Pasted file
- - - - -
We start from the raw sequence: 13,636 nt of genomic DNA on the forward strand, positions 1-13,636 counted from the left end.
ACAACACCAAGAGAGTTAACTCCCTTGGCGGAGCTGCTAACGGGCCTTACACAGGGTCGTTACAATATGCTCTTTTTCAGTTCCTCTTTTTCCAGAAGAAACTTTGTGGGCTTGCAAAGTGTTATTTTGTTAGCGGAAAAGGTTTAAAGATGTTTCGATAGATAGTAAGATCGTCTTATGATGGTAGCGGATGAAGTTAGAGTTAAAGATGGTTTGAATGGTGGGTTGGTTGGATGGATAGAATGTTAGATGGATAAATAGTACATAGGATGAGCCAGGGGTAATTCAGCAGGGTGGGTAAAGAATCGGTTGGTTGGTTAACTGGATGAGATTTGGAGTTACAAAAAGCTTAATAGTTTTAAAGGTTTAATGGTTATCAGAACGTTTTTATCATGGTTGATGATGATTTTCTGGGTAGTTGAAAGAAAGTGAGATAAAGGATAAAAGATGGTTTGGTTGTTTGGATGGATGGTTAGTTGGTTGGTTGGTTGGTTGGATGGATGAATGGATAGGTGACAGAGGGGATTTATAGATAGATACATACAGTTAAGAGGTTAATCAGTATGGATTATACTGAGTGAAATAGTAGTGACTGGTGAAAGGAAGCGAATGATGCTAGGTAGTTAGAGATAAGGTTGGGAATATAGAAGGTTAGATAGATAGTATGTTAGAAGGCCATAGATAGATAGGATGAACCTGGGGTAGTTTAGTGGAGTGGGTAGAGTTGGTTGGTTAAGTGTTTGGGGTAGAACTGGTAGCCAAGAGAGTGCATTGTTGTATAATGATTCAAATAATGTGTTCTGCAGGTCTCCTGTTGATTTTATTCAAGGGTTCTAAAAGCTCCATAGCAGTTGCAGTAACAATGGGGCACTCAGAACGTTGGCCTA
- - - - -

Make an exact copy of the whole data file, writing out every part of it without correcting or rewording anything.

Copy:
We start from the raw sequence: 13,636 nt of genomic DNA on the forward strand, positions 1-13,636 counted from the left end.
ACAACACCAAGAGAGTTAACTCCCTTGGCGGAGCTGCTAACGGGCCTTACACAGGGTCGTTACAATATGCTCTTTTTCAGTTCCTCTTTTTCCAGAAGAAACTTTGTGGGCTTGCAAAGTGTTATTTTGTTAGCGGAAAAGGTTTAAAGATGTTTCGATAGATAGTAAGATCGTCTTATGATGGTAGCGGATGAAGTTAGAGTTAAAGATGGTTTGAATGGTGGGTTGGTTGGATGGATAGAATGTTAGATGGATAAATAGTACATAGGATGAGCCAGGGGTAATTCAGCAGGGTGGGTAAAGAATCGGTTGGTTGGTTAACTGGATGAGATTTGGAGTTACAAAAAGCTTAATAGTTTTAAAGGTTTAATGGTTATCAGAACGTTTTTATCATGGTTGATGATGATTTTCTGGGTAGTTGAAAGAAAGTGAGATAAAGGATAAAAGATGGTTTGGTTGTTTGGATGGATGGTTAGTTGGTTGGTTGGTTGGTTGGATGGATGAATGGATAGGTGACAGAGGGGATTTATAGATAGATACATACAGTTAAGAGGTTAATCAGTATGGATTATACTGAGTGAAATAGTAGTGACTGGTGAAAGGAAGCGAATGATGCTAGGTAGTTAGAGATAAGGTTGGGAATATAGAAGGTTAGATAGATAGTATGTTAGAAGGCCATAGATAGATAGGATGAACCTGGGGTAGTTTAGTGGAGTGGGTAGAGTTGGTTGGTTAAGTGTTTGGGGTAGAACTGGTAGCCAAGAGAGTGCATTGTTGTATAATGATTCAAATAATGTGTTCTGCAGGTCTCCTGTTGATTTTATTCAAGGGTTCTAAAAGCTCCATAGCAGTTGCAGTAACAATGGGGCACTCAGAACGTTGGCCTA